Small Business Loans: What Does Your Bank Want to See?

Wednesday, March 22 at 07:05 AM
Category: Business Banking
Starting a small business is no easy feat for a multitude of reasons, and one of the largest hurdles for many entrepreneurs is securing funding. The 2016 Kauffman Index of Startup Activity* is a comprehensive indicator of new business creation in the United States and shows start-up activity continued to gain momentum in 2016, following the upward trend that began last year. In short, the latest recession is behind us, new business activity continues to grow and these new ventures need funding. Your local bank can be a great resource to help finalize your business plan, and put you on the road to securing the money you need. Arvest Bank shares three things entrepreneurs need to stand out to potential lenders. 

1. A thorough, yet realistic, business plan 

A business plan is a crucial part of an entrepreneur’s lending ask, and banks will want to see a comprehensive plan for the creation, operation and success of the business. An industry analysis is needed to determine if a prospective company is in tune with the needs of the area, and if there is enough market share available to be profitable. 

The business plan should also include a market analysis of the prospective customers and their spending habits. Also, who are the competitors in the market and what is your businesses point of difference that will enable you to be competitive?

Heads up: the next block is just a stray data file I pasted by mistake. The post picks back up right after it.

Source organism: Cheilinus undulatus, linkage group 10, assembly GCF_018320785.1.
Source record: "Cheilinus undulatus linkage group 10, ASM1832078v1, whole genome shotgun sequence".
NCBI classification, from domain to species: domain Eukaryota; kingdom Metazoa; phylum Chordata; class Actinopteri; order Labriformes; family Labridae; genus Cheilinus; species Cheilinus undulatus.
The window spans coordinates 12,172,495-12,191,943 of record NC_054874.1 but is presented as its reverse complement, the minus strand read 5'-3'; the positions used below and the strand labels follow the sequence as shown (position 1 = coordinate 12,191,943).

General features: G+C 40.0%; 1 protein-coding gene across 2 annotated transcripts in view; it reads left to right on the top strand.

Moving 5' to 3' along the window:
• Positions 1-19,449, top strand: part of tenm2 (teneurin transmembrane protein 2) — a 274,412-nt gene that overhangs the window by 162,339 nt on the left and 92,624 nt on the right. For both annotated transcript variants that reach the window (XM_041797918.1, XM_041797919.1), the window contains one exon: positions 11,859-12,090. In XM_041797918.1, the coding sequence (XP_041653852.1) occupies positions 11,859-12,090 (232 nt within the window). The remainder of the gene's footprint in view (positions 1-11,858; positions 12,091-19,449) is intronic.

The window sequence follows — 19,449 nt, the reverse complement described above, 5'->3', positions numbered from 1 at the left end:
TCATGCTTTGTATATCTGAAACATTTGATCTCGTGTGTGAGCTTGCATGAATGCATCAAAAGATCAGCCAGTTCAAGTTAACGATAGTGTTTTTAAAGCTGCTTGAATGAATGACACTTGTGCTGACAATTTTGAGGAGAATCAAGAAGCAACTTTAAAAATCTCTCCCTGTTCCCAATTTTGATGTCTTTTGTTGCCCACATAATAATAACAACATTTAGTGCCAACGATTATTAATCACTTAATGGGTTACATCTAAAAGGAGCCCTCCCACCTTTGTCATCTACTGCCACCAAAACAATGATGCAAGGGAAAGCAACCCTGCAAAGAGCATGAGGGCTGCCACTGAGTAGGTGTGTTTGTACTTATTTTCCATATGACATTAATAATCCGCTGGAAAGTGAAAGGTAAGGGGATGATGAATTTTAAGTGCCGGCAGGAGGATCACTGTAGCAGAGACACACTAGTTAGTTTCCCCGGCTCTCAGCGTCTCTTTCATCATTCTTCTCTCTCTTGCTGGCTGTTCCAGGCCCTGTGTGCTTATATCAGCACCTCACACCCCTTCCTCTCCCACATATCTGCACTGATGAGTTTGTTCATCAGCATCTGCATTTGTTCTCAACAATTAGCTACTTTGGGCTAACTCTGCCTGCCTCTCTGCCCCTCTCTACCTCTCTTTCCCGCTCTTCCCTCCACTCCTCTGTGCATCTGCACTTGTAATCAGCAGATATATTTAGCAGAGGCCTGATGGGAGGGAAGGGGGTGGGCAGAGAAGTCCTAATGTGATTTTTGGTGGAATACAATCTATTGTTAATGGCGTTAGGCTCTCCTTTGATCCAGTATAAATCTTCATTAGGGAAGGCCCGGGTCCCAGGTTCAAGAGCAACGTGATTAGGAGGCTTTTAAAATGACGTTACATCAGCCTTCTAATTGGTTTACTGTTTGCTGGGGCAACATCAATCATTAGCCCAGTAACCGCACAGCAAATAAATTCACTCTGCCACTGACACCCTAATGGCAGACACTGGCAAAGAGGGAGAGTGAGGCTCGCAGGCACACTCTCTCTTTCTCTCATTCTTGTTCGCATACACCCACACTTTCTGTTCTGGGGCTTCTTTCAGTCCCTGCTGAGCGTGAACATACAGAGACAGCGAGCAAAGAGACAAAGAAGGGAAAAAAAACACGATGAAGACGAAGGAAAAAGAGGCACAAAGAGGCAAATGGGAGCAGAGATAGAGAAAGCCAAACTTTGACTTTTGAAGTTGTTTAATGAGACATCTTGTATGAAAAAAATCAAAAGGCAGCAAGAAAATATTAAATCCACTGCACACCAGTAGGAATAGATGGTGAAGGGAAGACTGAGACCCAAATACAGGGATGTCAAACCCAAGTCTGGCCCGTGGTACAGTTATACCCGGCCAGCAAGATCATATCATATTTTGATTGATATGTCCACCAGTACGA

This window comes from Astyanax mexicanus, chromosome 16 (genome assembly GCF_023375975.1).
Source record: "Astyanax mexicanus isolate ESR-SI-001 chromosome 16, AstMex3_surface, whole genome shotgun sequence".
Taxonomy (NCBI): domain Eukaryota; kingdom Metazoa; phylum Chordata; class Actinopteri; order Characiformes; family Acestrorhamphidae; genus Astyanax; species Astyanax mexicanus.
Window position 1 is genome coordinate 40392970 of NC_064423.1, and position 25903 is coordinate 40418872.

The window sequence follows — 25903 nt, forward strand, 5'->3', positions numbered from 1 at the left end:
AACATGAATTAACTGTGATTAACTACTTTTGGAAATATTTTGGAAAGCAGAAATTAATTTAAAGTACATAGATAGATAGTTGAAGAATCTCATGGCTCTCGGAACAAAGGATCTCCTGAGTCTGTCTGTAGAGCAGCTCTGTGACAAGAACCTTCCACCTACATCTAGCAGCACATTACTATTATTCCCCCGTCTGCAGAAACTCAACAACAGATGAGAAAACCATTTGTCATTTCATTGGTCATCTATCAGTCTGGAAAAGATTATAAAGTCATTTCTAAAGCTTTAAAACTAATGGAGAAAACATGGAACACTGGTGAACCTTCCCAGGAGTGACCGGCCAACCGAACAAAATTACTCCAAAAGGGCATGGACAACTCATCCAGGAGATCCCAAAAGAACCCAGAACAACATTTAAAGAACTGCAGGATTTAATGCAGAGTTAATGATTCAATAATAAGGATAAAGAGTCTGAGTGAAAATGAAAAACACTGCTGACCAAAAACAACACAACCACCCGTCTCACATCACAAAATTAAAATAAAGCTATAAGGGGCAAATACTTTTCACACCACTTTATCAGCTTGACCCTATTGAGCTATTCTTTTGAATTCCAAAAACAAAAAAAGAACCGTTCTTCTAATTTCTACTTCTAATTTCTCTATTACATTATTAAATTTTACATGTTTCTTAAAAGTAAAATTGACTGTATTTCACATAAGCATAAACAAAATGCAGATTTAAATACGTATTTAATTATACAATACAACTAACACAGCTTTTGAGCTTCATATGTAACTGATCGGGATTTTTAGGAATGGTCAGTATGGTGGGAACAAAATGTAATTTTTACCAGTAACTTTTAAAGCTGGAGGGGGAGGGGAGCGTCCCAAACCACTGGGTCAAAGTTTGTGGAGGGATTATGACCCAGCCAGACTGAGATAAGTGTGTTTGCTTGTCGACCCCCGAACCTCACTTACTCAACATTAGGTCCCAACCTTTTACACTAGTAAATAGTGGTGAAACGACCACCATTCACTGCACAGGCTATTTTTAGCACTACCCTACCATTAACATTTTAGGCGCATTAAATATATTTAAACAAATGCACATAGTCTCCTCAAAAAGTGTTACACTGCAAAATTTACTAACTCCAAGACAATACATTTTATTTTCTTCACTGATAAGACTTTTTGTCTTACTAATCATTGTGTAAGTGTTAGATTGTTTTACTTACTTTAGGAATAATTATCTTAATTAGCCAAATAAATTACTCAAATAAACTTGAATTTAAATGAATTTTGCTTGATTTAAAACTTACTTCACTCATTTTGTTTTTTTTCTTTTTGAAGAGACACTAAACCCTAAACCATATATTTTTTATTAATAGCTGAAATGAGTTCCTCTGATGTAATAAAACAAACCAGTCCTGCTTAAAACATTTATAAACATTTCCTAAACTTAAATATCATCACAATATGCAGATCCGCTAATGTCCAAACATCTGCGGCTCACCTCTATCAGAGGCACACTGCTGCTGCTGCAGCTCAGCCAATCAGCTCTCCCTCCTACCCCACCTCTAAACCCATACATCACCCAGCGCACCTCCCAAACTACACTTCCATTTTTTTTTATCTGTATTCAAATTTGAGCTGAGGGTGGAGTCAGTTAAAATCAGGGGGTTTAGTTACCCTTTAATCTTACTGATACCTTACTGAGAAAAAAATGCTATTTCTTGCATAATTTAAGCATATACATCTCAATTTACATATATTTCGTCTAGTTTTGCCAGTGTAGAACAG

2. Honest financial projections 

Realistic financial projections are a necessary point that banks will review intently. Your financial projections should not be inflated beyond industry averages. Bankers will easily recognize this “stretching” of the financials, and would rather see that you are realistic about the time and commitment needed to grow a business. A good place to start is to assess industry standards and see how your company would compare to the current performance of businesses already in operation. In addition to profit and loss projections, banks will want to see a plan for anticipated cash flow, as timing and delays play a big role in managing the finances of an organization. 
Financial institutions may also prefer that you list a secondary source of repayment in the event that your business does struggle financially. Banks have to protect their assets with every loan, so proof of savings, collateral, or a strong guarantor will strengthen your request for funds. 

3. Stakeholders and business resources 

When a plan is under review, proof that the entrepreneur has stakeholders who know the business, and resources to guide them, is extremely beneficial. Providing a lender profiles of the business partners, investors, and management team to ensure that the business is in the hands of people with a history of successful experience can also be an advantage. Listing resources such as the Arkansas Small Business and Technology Development Center at UALR also demonstrates to lenders that you have done research and know where to turn for guidance as you grow your business. 

Entrepreneurs should know their industry, create a detailed plan for reaching their targets, outline the financial plan for success and have a team of players ready to work to make it all happen. Banks and lenders want to see their small business clients thrive, and will work with them to make sure the outcomes are successful for everyone. 

Links marked with * go to a third-party site not operated or endorsed by Arvest Bank, an FDIC-insured institution

Tags: Arvest Biz, Business Banking
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